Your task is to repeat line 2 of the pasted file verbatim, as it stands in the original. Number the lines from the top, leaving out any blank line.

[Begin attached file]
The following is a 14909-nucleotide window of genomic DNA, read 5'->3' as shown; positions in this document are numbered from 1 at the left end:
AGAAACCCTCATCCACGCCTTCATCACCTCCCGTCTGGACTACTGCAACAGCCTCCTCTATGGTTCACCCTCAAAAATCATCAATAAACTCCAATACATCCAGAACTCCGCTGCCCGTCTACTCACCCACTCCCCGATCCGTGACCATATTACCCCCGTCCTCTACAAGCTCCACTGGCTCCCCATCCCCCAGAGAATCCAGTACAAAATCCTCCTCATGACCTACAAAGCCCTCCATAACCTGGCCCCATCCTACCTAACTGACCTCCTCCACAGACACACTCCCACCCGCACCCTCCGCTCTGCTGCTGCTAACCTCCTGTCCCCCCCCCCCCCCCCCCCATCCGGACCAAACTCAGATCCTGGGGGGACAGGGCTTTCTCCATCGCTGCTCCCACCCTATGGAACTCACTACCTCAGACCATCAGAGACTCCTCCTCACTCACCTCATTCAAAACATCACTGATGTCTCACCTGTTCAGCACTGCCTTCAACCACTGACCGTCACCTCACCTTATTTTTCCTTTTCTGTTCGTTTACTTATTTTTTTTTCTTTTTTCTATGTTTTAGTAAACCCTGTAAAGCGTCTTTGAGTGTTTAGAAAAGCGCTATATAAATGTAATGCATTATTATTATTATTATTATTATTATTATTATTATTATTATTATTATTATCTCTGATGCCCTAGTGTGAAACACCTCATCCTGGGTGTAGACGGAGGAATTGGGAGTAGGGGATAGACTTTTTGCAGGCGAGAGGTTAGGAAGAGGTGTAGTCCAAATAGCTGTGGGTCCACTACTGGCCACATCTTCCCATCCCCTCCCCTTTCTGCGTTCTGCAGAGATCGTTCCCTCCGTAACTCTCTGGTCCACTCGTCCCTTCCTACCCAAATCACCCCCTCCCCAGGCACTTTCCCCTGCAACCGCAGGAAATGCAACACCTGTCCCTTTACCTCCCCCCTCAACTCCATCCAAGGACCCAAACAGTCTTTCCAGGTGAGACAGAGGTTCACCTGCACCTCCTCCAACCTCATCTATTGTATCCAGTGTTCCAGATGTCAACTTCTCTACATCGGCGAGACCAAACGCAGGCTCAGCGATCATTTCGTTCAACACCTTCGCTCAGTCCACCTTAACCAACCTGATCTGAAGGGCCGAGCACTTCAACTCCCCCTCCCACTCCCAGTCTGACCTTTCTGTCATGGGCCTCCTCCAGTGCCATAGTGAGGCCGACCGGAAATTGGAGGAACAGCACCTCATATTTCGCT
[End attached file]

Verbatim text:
AGAAACCCTCATCCACGCCTTCATCACCTCCCGTCTGGACTACTGCAACAGCCTCCTCTATGGTTCACCCTCAAAAATCATCAATAAACTCCAATACATCCAGAACTCCGCTGCCCGTCTACTCACCCACTCCCCGATCCGTGACCATATTACCCCCGTCCTCTACAAGCTCCACTGGCTCCCCATCCCCCAGAGAATCCAGTACAAAATCCTCCTCATGACCTACAAAGCCCTCCATAACCTGGCCCCATCCTACCTAACTGACCTCCTCCACAGACACACTCCCACCCGCACCCTCCGCTCTGCTGCTGCTAACCTCCTGTCCCCCCCCCCCCCCCCCCCATCCGGACCAAACTCAGATCCTGGGGGGACAGGGCTTTCTCCATCGCTGCTCCCACCCTATGGAACTCACTACCTCAGACCATCAGAGACTCCTCCTCACTCACCTCATTCAAAACATCACTGATGTCTCACCTGTTCAGCACTGCCTTCAACCACTGACCGTCACCTCACCTTATTTTTCCTTTTCTGTTCGTTTACTTATTTTTTTTTCTTTTTTCTATGTTTTAGTAAACCCTGTAAAGCGTCTTTGAGTGTTTAGAAAAGCGCTATATAAATGTAATGCATTATTATTATTATTATTATTATTATTATTATTATTATTATTATTATTATCTCTGATGCCCTAGTGTGAAACACCTCATCCTGGGTGTAGACGGAGGAATTGGGAGTAGGGGATAGACTTTTTGCAGGCGAGAGGTTAGGAAGAGGTGTAGTCCAAATAGCTGTGGGTCCACTACTGGCCACATCTTCCCATCCCCTCCCCTTTCTGCGTTCTGCAGAGATCGTTCCCTCCGTAACTCTCTGGTCCACTCGTCCCTTCCTACCCAAATCACCCCCTCCCCAGGCACTTTCCCCTGCAACCGCAGGAAATGCAACACCTGTCCCTTTACCTCCCCCCTCAACTCCATCCAAGGACCCAAACAGTCTTTCCAGGTGAGACAGAGGTTCACCTGCACCTCCTCCAACCTCATCTATTGTATCCAGTGTTCCAGATGTCAACTTCTCTACATCGGCGAGACCAAACGCAGGCTCAGCGATCATTTCGTTCAACACCTTCGCTCAGTCCACCTTAACCAACCTGATCTGAAGGGCCGAGCACTTCAACTCCCCCTCCCACTCCCAGTCTGACCTTTCTGTCATGGGCCTCCTCCAGTGCCATAGTGAGGCCGACCGGAAATTGGAGGAACAGCACCTCATATTTCGCT